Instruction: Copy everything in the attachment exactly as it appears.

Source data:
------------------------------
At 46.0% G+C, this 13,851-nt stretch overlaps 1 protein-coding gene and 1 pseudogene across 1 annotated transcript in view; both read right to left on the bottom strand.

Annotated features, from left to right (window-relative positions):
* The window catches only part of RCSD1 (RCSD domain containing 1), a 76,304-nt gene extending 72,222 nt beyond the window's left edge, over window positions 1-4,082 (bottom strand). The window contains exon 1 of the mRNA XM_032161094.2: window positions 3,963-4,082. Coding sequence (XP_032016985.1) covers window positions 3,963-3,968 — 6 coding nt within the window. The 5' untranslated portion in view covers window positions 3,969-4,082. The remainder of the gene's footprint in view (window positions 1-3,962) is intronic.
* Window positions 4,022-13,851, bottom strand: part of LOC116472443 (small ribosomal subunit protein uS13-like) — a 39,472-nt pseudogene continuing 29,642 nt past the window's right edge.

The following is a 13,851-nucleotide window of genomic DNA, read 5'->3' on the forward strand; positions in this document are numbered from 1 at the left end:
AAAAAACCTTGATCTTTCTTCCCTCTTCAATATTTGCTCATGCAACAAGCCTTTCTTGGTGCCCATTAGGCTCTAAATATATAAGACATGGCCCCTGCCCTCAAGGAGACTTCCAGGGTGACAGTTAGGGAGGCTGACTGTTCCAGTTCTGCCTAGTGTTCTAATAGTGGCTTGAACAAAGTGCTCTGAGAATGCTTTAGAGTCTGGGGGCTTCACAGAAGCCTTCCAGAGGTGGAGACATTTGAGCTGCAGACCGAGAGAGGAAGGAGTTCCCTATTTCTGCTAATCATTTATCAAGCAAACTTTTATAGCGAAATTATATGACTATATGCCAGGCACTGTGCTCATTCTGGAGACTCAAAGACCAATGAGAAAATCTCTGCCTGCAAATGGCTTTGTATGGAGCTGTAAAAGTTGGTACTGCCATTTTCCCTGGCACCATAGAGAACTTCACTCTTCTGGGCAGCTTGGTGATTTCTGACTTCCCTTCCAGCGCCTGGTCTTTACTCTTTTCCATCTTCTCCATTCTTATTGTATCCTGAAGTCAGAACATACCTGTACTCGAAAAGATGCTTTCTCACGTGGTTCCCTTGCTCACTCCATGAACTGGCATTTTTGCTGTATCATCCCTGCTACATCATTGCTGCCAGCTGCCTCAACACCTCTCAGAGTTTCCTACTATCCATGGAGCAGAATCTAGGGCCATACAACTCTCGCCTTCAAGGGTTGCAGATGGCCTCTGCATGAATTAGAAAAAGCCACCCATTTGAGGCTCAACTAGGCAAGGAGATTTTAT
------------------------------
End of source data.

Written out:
At 46.0% G+C, this 13,851-nt stretch overlaps 1 protein-coding gene and 1 pseudogene across 1 annotated transcript in view; both read right to left on the bottom strand.

Annotated features, from left to right (window-relative positions):
* The window catches only part of RCSD1 (RCSD domain containing 1), a 76,304-nt gene extending 72,222 nt beyond the window's left edge, over window positions 1-4,082 (bottom strand). The window contains exon 1 of the mRNA XM_032161094.2: window positions 3,963-4,082. Coding sequence (XP_032016985.1) covers window positions 3,963-3,968 — 6 coding nt within the window. The 5' untranslated portion in view covers window positions 3,969-4,082. The remainder of the gene's footprint in view (window positions 1-3,962) is intronic.
* Window positions 4,022-13,851, bottom strand: part of LOC116472443 (small ribosomal subunit protein uS13-like) — a 39,472-nt pseudogene continuing 29,642 nt past the window's right edge.

The following is a 13,851-nucleotide window of genomic DNA, read 5'->3' on the forward strand; positions in this document are numbered from 1 at the left end:
AAAAAACCTTGATCTTTCTTCCCTCTTCAATATTTGCTCATGCAACAAGCCTTTCTTGGTGCCCATTAGGCTCTAAATATATAAGACATGGCCCCTGCCCTCAAGGAGACTTCCAGGGTGACAGTTAGGGAGGCTGACTGTTCCAGTTCTGCCTAGTGTTCTAATAGTGGCTTGAACAAAGTGCTCTGAGAATGCTTTAGAGTCTGGGGGCTTCACAGAAGCCTTCCAGAGGTGGAGACATTTGAGCTGCAGACCGAGAGAGGAAGGAGTTCCCTATTTCTGCTAATCATTTATCAAGCAAACTTTTATAGCGAAATTATATGACTATATGCCAGGCACTGTGCTCATTCTGGAGACTCAAAGACCAATGAGAAAATCTCTGCCTGCAAATGGCTTTGTATGGAGCTGTAAAAGTTGGTACTGCCATTTTCCCTGGCACCATAGAGAACTTCACTCTTCTGGGCAGCTTGGTGATTTCTGACTTCCCTTCCAGCGCCTGGTCTTTACTCTTTTCCATCTTCTCCATTCTTATTGTATCCTGAAGTCAGAACATACCTGTACTCGAAAAGATGCTTTCTCACGTGGTTCCCTTGCTCACTCCATGAACTGGCATTTTTGCTGTATCATCCCTGCTACATCATTGCTGCCAGCTGCCTCAACACCTCTCAGAGTTTCCTACTATCCATGGAGCAGAATCTAGGGCCATACAACTCTCGCCTTCAAGGGTTGCAGATGGCCTCTGCATGAATTAGAAAAAGCCACCCATTTGAGGCTCAACTAGGCAAGGAGATTTTAT